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4 tips for nailing an interview for a dental hygiene position

May 22, 2017
Amber Auger, RDH, discusses strategies for dental hygiene job interviews.

By Amber Auger, RDH, MPH

Congratulations, you have survived dental hygiene school! Now that you’re free from competencies, it’s time to land your first official dental hygiene job. The reality is you may be competing with classmates for the same position; therefore, you must make a stellar first impression.

Here are three ways to differentiate yourself from other candidates and get offered your first paying dental hygiene job!

1. Do your research—Once you have the office information, visit their website and social media pages. Review the doctor’s biography to determine what they are passionate about. Perhaps they share a similar passion or hobby as you.

Knowing specific details about the doctor and team members will demonstrate you are serious about the position. Additionally, being able to strike up a conversation during the interview demonstrates you’re confident, communication capability and that is a critical part of effective patient relationship management. When the provider can build a quick and strong relationship with the patient, trust is built, and you become a valuable team member.

2. Dress to impress—I cannot stress this enough! With the increased number of dental hygiene graduates every year, a job could be lost due to lack of professional attire. Wearing a blazer over an appropriate length dress or a suit with a stylish dress shirt offers a polished, sophisticated look.

Avoid low cut shirts, leggings, cardigans, bright colors, bold make-up, large earrings, short-sleeve shirts, wrinkles, and pants that drag on the floor. Opt instead for close-toed heels no more than two inches tall, a blazer, neutral colors such as black, navy, white, or gray, a two-piece business suit, skirts that end at the knee, and a simple hairstyle that is not easily affected by humidity or wind. Remember, you never get a second chance to make a first impression.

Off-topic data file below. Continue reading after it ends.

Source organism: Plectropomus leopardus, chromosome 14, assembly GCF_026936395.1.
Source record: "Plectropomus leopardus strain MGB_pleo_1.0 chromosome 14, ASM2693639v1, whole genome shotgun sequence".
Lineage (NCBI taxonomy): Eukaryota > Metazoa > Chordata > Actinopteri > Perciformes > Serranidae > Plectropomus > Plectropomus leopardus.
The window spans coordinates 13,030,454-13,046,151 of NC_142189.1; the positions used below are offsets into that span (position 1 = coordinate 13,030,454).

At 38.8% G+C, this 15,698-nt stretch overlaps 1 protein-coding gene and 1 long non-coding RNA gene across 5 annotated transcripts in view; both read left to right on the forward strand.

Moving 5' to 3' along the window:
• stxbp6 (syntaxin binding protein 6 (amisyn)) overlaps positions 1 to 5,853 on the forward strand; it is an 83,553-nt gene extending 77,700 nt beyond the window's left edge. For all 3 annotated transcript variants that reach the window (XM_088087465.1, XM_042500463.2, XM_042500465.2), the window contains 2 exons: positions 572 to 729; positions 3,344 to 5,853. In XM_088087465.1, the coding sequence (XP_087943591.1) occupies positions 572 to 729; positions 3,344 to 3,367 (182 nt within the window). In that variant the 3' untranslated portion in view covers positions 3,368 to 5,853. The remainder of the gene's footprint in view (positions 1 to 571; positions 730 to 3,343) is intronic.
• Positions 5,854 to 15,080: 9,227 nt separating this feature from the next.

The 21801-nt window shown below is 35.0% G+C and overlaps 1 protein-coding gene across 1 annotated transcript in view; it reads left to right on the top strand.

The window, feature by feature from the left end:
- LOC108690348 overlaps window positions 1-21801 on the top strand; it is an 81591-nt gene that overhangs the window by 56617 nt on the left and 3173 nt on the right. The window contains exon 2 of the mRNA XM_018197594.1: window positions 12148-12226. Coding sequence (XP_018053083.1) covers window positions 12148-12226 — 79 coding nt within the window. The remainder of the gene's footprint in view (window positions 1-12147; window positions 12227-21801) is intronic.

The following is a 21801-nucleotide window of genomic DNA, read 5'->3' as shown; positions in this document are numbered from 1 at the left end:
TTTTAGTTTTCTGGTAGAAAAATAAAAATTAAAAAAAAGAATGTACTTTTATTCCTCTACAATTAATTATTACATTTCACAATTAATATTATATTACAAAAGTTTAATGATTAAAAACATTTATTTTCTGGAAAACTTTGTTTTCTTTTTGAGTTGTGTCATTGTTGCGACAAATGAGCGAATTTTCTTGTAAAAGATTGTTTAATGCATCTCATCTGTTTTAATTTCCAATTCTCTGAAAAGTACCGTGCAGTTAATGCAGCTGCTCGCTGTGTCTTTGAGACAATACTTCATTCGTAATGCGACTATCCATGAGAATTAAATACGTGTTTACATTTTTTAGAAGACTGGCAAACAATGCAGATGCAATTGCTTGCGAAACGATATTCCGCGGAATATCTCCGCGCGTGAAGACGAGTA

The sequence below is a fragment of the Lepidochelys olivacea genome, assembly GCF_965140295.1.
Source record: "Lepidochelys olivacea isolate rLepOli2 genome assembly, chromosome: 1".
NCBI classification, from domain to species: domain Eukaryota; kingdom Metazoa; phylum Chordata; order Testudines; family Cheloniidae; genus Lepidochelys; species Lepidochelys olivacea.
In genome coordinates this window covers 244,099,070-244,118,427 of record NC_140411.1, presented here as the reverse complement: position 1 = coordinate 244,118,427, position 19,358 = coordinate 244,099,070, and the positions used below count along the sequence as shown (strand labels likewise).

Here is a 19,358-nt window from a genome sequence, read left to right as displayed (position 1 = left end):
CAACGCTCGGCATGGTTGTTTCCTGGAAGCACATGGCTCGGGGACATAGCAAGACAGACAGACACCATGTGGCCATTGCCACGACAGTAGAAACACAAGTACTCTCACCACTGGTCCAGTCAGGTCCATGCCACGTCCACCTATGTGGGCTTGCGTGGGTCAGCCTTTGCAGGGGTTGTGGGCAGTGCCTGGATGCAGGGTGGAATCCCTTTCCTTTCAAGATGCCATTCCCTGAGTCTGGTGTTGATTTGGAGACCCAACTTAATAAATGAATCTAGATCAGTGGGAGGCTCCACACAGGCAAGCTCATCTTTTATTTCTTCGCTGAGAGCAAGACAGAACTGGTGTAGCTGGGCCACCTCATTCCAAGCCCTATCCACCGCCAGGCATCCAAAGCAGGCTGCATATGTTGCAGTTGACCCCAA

3. Be early—Give yourself plenty of time when traveling to the interview. If possible, drive to the location prior to the day of interview. This will allow you to familiarize yourself with the area, determine where to park and ease stress the day of the interview. Plan to arrive 15 to 20 minutes prior to the interview.

4. Be professional—The moment you enter the office, your interview has begun. Keep the conversation professional, smile, and warmly greet the front office team. Cell phones should be kept out of sight.

Hand the resume (printed on thick paper) to the person who conducts the interview. Stand, shake hands, and make eye contact as you greet team members with a smile. Once the interview is completed, follow up with a hand written thank-you note to each person in the interview.

Include a specific detail to show you were actively listening. For example, write in the thank-you note: “Thank you Dr. Smith for your time today. I enjoyed learning about the practice you have built and the dental mission trips you attend each year. It’s an honor to have a practitioner like you in the community. I look forward to hearing from you. “

Let’s face it, as a new graduate, with little to no experience, maintaining a professional image is essential to professional growth. Attending local ADHA meetings, study clubs, tradeshows such as RDH Under One Roof, and CE events will allow opportunities to network. Creating professional relationships will promote mentorship and create a greater access to positions that may not be posted. Invest in continually learning and networking, as it will help fuel your passion. Now…go get that job!

Amber Auger, RDH, MPH, is a hygienist with experience in multiple clinical settings, including facilities abroad. Amber obtained a master's degree in public health from the University of New England and a bachelor's in dental hygiene from the University of New Haven. She holds a part-time position at an elite dental office in Boston, and is chief of clinical technology for Jameson Management. Amber Auger is a key opinion leader for several dental companies, speaker and published author, and can be contacted at

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